Contemporary Reaction to Ignaz Semmelweis

Ignaz Semmelweis by Manu Ortega

Dr. Ignaz [ig-nahtsSemmelweis [zem-uhl-vahys] discovered in 1847 that hand-washing with a solution of chlorinated lime reduced the incidence of fatal childbed fever tenfold in maternity institutions. However, the reaction of his contemporaries was not positive; his subsequent mental disintegration led to him being confined to an insane asylum, where he died in 1865. His critics claimed his findings lacked scientific reasoning. The failure of the nineteenth-century scientific community to recognize Semmelweis’s findings, and the nature of the flawed critiques against him helped advance a positivist epistemology, leading to the emergence of evidence-based medicine.

To a modern reader, Semmelweis’s experimental evidence—that chlorine washings reduced childbed fever—seem obvious, and it may seem absurd that his claims were rejected on the grounds of purported lack of ‘scientific reasoning.’ His unpalatable observational evidence was only accepted when seemingly unrelated work by Louis Pasteur in Paris some two decades later offered a theoretical explanation for Semmelweis’s observations: the germ theory of disease.

As such, the Semmelweis story is often used in university courses with epistemology content, e.g. philosophy of science courses – demonstrating the virtues of empiricism or positivism and providing a historical account of which types of knowledge count as scientific (and thus accepted) knowledge, and which do not. It is an irony that Semmelweis’s critics considered themselves positivists. They could not accept his ideas of ‘minuscule and largely invisible amounts of decaying organic matter’ as a cause of every case of childbed fever. To them, ‘Semmelweis seemed to be reverting to the speculative theories of earlier decades that were so repugnant to his positivist contemporaries.’

The positivistic contempt for theoretical deliberations is evident in two quotations; highly celebrated anatomist Rudolf Virchow said, ‘Explorers of nature recognize no bugbears other than individuals who speculate,’ and obstetrician Johann Lucas Boër said: ‘If every century could produce one physician as observant (as Hippocrates) rather than so many who are educated in theoretical systems, how much more would have been achieved for humanity and for animal life generally.’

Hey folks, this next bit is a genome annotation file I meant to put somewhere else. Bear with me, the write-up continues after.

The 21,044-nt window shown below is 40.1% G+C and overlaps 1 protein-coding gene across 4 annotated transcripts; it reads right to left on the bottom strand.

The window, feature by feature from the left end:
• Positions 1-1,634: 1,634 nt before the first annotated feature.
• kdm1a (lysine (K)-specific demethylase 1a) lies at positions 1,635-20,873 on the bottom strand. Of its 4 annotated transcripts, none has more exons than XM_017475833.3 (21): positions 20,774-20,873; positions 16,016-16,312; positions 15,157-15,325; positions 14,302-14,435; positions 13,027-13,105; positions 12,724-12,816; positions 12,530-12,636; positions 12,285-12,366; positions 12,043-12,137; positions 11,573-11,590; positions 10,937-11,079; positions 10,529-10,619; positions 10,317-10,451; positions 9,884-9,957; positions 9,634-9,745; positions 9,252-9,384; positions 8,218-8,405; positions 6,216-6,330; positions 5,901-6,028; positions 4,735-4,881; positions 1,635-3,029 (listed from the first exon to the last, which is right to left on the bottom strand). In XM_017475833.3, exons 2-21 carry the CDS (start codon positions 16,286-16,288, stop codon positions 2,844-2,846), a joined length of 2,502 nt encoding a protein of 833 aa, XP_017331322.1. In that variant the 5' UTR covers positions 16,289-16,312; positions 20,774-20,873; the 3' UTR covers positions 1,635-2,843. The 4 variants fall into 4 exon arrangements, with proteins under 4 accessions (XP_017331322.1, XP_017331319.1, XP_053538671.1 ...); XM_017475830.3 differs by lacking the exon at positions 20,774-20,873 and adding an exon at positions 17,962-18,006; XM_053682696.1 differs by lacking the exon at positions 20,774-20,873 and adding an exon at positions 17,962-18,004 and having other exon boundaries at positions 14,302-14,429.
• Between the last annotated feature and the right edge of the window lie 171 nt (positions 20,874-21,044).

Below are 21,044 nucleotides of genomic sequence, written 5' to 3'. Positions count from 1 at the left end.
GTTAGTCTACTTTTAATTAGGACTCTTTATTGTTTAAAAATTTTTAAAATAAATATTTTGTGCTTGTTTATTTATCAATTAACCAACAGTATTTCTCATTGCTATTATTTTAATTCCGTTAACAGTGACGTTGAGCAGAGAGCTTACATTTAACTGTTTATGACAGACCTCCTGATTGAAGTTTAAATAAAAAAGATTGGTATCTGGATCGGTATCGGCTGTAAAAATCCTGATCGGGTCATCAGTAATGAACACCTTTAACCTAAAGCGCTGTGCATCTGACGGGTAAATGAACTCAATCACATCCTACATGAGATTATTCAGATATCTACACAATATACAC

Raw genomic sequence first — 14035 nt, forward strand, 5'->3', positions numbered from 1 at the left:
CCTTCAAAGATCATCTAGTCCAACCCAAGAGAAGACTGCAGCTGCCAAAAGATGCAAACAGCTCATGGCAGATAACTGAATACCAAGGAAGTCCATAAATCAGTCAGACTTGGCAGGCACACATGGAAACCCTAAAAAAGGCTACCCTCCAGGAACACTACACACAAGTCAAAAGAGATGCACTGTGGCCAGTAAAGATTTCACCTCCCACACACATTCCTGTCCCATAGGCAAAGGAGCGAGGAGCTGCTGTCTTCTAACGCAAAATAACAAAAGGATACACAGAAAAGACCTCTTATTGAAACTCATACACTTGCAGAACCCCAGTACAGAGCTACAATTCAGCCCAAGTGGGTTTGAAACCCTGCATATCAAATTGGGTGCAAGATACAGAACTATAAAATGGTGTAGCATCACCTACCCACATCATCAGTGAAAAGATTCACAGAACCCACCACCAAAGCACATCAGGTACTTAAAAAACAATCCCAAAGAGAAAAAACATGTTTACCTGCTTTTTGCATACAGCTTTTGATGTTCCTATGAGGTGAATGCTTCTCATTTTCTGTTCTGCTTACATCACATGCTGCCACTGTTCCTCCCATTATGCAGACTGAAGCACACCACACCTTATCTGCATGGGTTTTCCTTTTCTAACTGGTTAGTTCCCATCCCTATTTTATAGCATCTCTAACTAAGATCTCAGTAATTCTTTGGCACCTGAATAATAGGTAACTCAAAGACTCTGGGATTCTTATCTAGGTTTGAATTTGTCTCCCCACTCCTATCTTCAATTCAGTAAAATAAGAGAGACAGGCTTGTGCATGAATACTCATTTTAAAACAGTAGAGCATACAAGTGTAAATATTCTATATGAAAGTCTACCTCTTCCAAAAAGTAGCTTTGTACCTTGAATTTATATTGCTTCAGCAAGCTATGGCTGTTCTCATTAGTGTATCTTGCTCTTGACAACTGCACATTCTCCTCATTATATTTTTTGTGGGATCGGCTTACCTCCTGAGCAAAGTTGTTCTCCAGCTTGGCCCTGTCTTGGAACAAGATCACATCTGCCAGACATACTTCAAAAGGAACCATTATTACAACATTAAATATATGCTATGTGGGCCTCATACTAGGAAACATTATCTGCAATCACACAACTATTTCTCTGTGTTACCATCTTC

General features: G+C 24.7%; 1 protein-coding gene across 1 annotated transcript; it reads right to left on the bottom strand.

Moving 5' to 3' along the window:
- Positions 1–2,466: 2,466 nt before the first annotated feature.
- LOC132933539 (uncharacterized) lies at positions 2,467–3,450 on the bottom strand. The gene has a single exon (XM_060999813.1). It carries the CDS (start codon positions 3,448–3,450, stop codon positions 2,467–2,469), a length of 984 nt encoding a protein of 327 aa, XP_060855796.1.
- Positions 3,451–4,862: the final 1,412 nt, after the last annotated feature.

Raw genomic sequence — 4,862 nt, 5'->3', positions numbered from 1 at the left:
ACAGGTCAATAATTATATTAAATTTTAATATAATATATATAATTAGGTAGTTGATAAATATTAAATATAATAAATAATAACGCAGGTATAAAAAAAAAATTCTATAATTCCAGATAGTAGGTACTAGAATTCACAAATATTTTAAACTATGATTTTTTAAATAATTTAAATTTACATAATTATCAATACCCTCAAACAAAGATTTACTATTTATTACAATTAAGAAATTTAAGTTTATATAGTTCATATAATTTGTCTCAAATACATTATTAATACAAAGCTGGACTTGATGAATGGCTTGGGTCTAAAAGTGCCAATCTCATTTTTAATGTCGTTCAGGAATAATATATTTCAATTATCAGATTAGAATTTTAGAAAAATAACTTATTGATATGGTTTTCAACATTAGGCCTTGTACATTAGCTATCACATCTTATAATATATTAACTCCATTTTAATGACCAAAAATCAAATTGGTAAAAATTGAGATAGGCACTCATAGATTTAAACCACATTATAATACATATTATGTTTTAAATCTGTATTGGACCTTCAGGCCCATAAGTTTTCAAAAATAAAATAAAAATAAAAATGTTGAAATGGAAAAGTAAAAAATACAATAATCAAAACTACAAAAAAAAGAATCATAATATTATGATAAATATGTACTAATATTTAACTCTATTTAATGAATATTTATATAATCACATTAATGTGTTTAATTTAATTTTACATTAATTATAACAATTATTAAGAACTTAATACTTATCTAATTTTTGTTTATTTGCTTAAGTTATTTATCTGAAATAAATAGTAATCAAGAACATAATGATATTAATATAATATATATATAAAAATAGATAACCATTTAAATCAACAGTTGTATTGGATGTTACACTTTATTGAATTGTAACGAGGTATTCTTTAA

Semmelweis’s key claim was that physicians contaminated their hands with ‘cadaveric particles’ in the morgue while conducting autopsies. He pointed out that ordinary washings with soap did not remove these particles, because the hands could retain a stench for several days in spite of such washings. When physicians later carried out gynaecological examinations, the cadaveric particles were absorbed by the patient, in particular if they came into contact with the freshly exposed uterus, or with genital tract lesions caused by the birth process. Semmelweis was convinced that every case of childbed fever was caused by resorption of cadaveric particles. With this etiology, Semmelweis identified childbed fever as purely an iatrogenic disease— that is, one caused by doctors. (Friedrich Wilhelm Scanzoni von Lichtenfels took personal offense at this, and never forgave Semmelweis for it – remaining one of the most ardent critics of Semmelweis.)

A few childbed fever case stories did not fit well into Semmelweis’s theory and led him to expand it, also to comprise other types of decaying organic matter, for instance secretions from an infected knee or from a cancer tumor. In a case of discharging cancer of the innermost part of the uterus, Semmelweis wrote: ‘In October 1847, a patient was admitted with discharging medullary carcinoma [cancer of the innermost part] of the uterus. She was assigned the bed at which the rounds were always initiated. After examining this patient, those conducting the examination washed their hands with soap only. The consequence was that of twelve patients then delivering, eleven died. The ichor from the discharging medullary carcinoma was not destroyed by soap and water. … Thus, childbed fever is caused not only by cadaverous particles adhering to hands but also by ichor from living organisms.’